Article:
Although land development and residential construction activity is unambiguously strong, the state’s economy is undoubtedly not running as hot as 15 months ago. Economic activity and employment growth in particular has slowed. But this is no surprise as is it was largely expected that record resource sector investment would ease. It was always a question of how much investment levels would decline and what effects this would have on the broader economy and labour market.

Dire predictions of a mining cliff, however, have so far been premature. The state’s economy has been rather resilient over the last six months.

The volume of capital expenditure in WA increased for the second consecutive quarter in September and this has been driven by a solid stock of projects that are under construction in the state and are expected to remain under construction for at least the next few years.

The labour market has also improved in recent months. Western Australia’s unemployment rate has trended down from 4.9 per cent in May to 4.5 per cent and is one of the lowest in the developed world – well below the State Government’s forecast of 5.5 per cent.

One sector that hasn’t seen a reversal in fortunes is retail. Retail turnover in WA has barely increased over the last year – declining on a per capita basis – and growth is at its lowest level in over a decade.

However, if you combine low unemployment with an extended period of low interest rates and strong population growth then it’s hard not to be sanguine about the short-term prospects for the new dwelling sector in Perth.

There are strong figures coming through for the development sector. Developers had the strongest November month since 2005. Our weekly Land Snapshot showed that developer lot sales in Perth during November lifted 16 per cent over the month and 22 per cent above levels this time last year.

This is supported by a lift in short-term lot construction intentions. A number of new projects coming to the market in Perth as well as more bullish developers producing larger stages helped push our index measuring short-term lot construction up 23.2 per cent over the September quarter.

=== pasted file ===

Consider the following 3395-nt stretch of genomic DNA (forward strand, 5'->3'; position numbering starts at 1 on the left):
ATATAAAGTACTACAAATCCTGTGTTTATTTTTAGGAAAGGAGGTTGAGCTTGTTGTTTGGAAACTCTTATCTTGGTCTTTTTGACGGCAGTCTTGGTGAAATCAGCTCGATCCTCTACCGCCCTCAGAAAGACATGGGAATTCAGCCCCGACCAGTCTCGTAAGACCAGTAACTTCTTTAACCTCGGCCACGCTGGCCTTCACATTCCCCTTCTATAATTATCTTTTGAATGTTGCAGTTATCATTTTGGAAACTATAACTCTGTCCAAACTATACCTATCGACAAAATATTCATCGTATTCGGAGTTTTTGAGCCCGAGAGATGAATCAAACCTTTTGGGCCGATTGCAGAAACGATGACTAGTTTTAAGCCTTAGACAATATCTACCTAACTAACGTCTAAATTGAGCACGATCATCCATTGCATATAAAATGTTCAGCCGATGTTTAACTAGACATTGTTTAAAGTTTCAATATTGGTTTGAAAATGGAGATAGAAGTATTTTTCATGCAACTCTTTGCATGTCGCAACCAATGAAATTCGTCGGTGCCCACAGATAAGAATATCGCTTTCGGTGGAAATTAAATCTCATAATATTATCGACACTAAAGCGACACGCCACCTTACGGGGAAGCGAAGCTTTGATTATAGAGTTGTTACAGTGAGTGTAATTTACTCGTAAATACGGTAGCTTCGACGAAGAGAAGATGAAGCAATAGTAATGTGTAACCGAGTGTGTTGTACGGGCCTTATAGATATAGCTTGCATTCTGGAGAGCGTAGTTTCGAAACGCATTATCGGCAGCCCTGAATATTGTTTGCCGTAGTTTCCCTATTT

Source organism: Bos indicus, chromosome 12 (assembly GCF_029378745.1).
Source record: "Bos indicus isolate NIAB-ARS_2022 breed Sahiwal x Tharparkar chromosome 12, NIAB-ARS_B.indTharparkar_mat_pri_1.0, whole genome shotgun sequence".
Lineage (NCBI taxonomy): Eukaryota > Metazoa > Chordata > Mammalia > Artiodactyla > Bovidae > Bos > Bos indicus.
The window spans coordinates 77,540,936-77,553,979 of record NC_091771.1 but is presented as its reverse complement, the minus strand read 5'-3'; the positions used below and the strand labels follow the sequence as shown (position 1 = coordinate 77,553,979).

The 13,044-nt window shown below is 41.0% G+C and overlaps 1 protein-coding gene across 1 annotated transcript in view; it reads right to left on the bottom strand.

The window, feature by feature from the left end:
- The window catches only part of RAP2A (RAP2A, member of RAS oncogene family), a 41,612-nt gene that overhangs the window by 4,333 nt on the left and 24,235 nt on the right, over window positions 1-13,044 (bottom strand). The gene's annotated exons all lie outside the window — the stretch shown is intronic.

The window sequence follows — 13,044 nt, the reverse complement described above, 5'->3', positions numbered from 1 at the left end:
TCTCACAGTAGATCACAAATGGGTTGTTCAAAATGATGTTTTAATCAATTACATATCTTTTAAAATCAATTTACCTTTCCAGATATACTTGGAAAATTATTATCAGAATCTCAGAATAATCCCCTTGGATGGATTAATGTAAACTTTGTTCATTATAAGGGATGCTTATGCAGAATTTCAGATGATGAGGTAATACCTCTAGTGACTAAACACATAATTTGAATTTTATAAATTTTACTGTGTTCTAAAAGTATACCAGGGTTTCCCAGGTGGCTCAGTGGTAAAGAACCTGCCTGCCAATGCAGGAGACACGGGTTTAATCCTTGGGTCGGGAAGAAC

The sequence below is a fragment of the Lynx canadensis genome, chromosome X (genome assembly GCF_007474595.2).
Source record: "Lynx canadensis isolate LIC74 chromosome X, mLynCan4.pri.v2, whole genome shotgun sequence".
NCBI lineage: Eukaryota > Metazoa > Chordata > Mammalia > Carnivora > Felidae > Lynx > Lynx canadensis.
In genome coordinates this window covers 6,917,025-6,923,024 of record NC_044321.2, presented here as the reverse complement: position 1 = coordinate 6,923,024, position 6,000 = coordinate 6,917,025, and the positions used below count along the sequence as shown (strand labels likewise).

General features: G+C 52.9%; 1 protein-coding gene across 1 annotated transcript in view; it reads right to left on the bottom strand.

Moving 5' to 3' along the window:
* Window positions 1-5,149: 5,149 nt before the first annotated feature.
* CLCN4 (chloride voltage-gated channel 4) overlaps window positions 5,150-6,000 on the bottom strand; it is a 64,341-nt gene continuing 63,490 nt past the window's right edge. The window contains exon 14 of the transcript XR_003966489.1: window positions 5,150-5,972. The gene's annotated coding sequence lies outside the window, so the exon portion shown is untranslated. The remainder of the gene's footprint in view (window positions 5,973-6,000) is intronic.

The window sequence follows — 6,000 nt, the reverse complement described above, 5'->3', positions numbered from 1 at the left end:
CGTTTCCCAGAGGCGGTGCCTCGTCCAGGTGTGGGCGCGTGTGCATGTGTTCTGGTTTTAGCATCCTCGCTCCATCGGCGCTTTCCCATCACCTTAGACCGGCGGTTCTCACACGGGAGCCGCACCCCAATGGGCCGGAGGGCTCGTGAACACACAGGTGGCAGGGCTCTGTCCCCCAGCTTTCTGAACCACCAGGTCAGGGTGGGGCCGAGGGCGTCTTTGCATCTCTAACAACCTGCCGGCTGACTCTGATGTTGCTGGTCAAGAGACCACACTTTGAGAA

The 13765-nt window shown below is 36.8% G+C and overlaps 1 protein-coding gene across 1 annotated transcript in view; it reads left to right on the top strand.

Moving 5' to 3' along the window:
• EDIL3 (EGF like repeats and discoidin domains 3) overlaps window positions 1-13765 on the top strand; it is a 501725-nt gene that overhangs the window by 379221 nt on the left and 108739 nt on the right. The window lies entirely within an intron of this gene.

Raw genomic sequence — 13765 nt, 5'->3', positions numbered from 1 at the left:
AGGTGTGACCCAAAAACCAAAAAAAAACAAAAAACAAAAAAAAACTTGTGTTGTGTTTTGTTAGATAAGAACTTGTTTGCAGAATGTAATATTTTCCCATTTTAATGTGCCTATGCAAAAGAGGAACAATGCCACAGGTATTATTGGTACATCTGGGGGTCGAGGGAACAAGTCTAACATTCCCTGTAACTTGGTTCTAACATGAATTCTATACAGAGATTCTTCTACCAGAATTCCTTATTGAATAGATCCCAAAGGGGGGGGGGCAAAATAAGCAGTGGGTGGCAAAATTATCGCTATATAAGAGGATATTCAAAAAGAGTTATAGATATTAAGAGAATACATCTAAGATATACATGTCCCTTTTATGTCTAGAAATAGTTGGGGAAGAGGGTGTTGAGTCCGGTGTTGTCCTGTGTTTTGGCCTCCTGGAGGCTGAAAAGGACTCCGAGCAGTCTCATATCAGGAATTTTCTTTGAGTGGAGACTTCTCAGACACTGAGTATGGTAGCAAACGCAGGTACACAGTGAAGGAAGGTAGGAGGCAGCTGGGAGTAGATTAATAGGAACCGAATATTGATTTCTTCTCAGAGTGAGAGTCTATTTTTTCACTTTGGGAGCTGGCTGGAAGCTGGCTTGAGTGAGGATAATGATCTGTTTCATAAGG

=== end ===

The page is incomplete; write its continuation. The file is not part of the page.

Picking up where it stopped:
Housing construction is also understandably strong. Detached house approvals in Perth are up 33 per cent over the year and on par with 2006 highs; and they are on track to surpass these highs in the coming months. The medium and high density sector is also improving somewhat, albeit less than the detached housing sector.

The established property sector in Perth also experienced a pickup in sales in November. Compared to 12 months ago, REIWA agents reported that house and multi-unit sales had lifted 24 and 34 per cent, respectively. Turnover is, however, still 20 per cent below mid-2006 highs.

We’ve seen easing migration (as well as strong first home buyer levels) helping to take the pressure off Perth’s overheated rental market. Rental listings have doubled and the vacancy rate has lifted to a more normal level, up from 1.8 to 3.1 per cent over the past year. Perth is now experiencing more realistic rental growth than the double digit increases experienced in 2012 and this looks set to continue for some time as record migration levels ease.

Regional markets, meanwhile, have experienced mixed fortunes, with the South West the only region to have experienced a sustained lift in new dwelling activity (land sales are up 30 per cent year-on-year).

Industry is, however, constantly looking further ahead and asking when the music will stop.

The housing market can turn quickly, especially the land development sector. In mid-2003, vacant land sales in Perth lifted to an average of 1,600 per month then declined 40 per cent in six months. And three years later vacant land sales declined remarkably once more; sales declined more than 50 per cent over a 12 month period just as developers significantly increased the volume of new stock brought to the market.

Whilst we can’t discount the effects of easing migration and slowing economic activity, of all measures, affordability is the biggest driver of a decline in turnover. And it is interest rates that inevitably have the largest impact on the cost of buying a home.

The good news for the industry is that interest rates are expected to remain at these low levels throughout 2014. The cash rate will, however, eventually increase back towards what the RBA considers neutral levels (circa five per cent).

When the RBA lifts rates, it generally does so over a short period. The futures market is already pricing in interest rate rises throughout 2015 and 2016 and 3-year fixed mortgage rates have increased in recent months to reflect this.
So whilst the sun will shine bright over 2014, rate hikes thereafter are a risk.